Jobs available see a 5% increase month-on-month but a 3% decrease year-on-year.
London Employment Monitor November 2017 highlights:
View the Infographic here.
Despite the Office for National Statistics (ONS) reporting the first across-the-board drop in employment since the Brexit referendum, the City’s tenacity was on full display in November. Jobs available were up 5% in November, a continuation of the post-April flatline, and reaching the rates as seen in November 2015. The year-on-year decrease of 3% was moderate given the extreme uncertainty of the business climate. “The City is on the receiving end of a lot of punches these days, but it keeps getting back up to fight another day,” said Hakan Enver, Operations Director, Morgan McKinley Financial Services.
The number of professionals seeking new opportunities has been inching up since April, with November seeing a slight decrease. The 8% month-on-month fall shows an ongoing uncertainty around the Brexit fallout as job seekers choose to stay put in their current roles. The 37% year-on-year decrease in professional job seekers is consistent with the post-Brexit hemorrhaging of EU nationals. “In Brexit adjusted terms, the job seeker figures are a net positive for the financial services sector,” said Enver.
The Bank of England announced in late November that the nation's top lenders all passed a recent round of rigorous stress tests. It is the first time in a decade – and since the 2007 crash – that stress tests produced such stellar results. "The stress tests confirm that the City is resilient and they offer hope for its ability to weather the Brexit storms ahead," said Enver.
Indeed one of the stress tests conducted measured resilience under a “disorderly Brexit,” a scenario that still cannot be ruled out as EU divorce terms remain largely unknown. “The tests give businesses the opportunity to prepare for a future they know may be around the corner,” said Enver. “All signs indicate that the damage of a ‘disorderly Brexit’ can be offset with a robust trade deal.”
A recent study by researchers from the Centre for Economic Policy Research found that Brexit has already cost the UK economy nearly £20 billion. In its latest budget, unveiled in November, the government has set aside an additional £30 billion for the remainder of the exit process. "That's a hefty price-tag for a parcel we haven't seen the contents of," said Enver. Alarmingly, the EU itself puts the final bill at up to two or three times that of the combined spent and projected amounts.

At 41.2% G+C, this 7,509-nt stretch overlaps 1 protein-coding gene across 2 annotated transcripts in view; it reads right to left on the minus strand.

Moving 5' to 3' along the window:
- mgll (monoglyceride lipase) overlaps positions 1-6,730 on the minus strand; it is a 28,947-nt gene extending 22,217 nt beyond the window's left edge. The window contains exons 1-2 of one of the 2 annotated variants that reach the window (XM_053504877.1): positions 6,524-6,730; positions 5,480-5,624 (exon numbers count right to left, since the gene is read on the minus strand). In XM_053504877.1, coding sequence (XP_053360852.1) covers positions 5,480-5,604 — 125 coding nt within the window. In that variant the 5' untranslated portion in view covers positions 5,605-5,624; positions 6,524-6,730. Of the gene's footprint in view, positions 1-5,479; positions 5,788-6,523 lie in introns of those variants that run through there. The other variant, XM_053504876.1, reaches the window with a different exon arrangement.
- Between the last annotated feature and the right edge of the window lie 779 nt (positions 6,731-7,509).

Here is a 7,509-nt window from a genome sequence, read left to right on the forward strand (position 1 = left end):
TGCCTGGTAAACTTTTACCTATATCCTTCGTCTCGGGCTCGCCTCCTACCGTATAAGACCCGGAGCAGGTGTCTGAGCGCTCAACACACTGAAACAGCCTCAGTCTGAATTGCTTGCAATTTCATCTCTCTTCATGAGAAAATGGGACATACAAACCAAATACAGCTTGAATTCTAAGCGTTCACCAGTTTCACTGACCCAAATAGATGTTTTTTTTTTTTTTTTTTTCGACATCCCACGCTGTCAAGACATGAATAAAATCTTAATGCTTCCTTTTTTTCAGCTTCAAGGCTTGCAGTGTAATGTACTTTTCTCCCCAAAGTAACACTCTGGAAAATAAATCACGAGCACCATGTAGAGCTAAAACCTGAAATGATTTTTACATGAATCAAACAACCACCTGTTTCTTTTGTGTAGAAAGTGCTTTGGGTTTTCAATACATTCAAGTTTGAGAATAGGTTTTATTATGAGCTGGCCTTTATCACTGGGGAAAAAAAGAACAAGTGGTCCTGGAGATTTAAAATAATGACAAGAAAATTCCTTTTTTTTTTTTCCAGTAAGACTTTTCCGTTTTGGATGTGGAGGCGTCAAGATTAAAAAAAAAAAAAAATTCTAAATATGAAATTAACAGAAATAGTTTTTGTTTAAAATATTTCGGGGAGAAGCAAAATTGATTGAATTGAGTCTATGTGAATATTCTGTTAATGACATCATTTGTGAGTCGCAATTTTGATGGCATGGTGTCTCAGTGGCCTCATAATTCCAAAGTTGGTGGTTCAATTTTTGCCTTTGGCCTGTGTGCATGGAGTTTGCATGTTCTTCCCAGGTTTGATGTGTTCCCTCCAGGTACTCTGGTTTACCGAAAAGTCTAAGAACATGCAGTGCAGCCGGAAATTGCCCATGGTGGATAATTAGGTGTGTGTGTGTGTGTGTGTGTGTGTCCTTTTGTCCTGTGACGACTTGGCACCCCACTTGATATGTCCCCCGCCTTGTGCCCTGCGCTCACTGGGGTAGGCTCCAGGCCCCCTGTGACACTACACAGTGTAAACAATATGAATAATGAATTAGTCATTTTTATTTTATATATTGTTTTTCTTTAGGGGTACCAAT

An additional red flag for the financial services sector in the government’s newly released budget was its reduced GDP growth targets. "The government is either playing the expectations game, hoping for a positive news story this time next year, or we’ve got trouble ahead," said Enver. The Organisation for Economic Co-operation and Development economic forecast showed even less growth optimism than the government's, with a growth rate as low as 1.1% in 2019 - a full half percent lower than the Bank of England estimate.
A new Deloitte survey of business executives found that over half anticipate investing at least £10 million a year in digital technologies by 2020. The investments will be both a boon for talent, as well as a challenge for those struggling to adapt to the rapid changes in technology and business models that this tech-forward approach heralds. “The fintech disruption isn’t in the future, it’s in the here and now,” said Enver.
As businesses are scrambling to adapt to the rapidly evolving fintech space, their dependence on consultants instead of salaried staff is skyrocketing. While sectors across the board saw a spike in consultant utilisation, nearly a third of growth was in financial services. “It’s high risk, high reward out there in the wilds of fintech, and niche tech skills are in high demand,” said Enver. Data scientists are among the most hotly recruited fintech talent, as organisations large and small increase their dependence on data driven analysis and business planning.
Consultants are also proving themselves essential in an industry that is struggling to provide a new generation of professionals the type of work culture and hours they are looking for from a job. “Millennials work every bit as hard as their predecessors, they just don’t do it in the same way,” said Enver. Consulting work offers the opportunity for high intensity and high earning periods of work bookended by time away from the day-to-day grind, a schedule that has proven especially appealing to millennials.
The average salary change for those moving jobs to another in November held steady at 16% - the equivalent of £8,017 on average in monetary terms. “Despite the ongoing questions raised around the future of the City, organisations are still going out of their way to make sure that they are offering high premiums and a competitive salary to attract talented individuals” said Enver.
Despite the relatively upbeat November, the City is far from out of the woods: the ONS further reported that EU migration to the UK was down 43% in the year since Brexit; the threat of a “no deal” Brexit is sending chills down business sector spines; office development, a key indicator of business growth, was down 9%; and financial institutions remain poised to pull the trigger on Plan B, launching a possible exodus that puts at risk the £72.1bn in tax revenue generated by the City, if the government does not provide a Brexit roadmap by the New Year. “The tea leaves are impossible to read, but there are potential fights on many fronts left to be fought,” concluded Enver.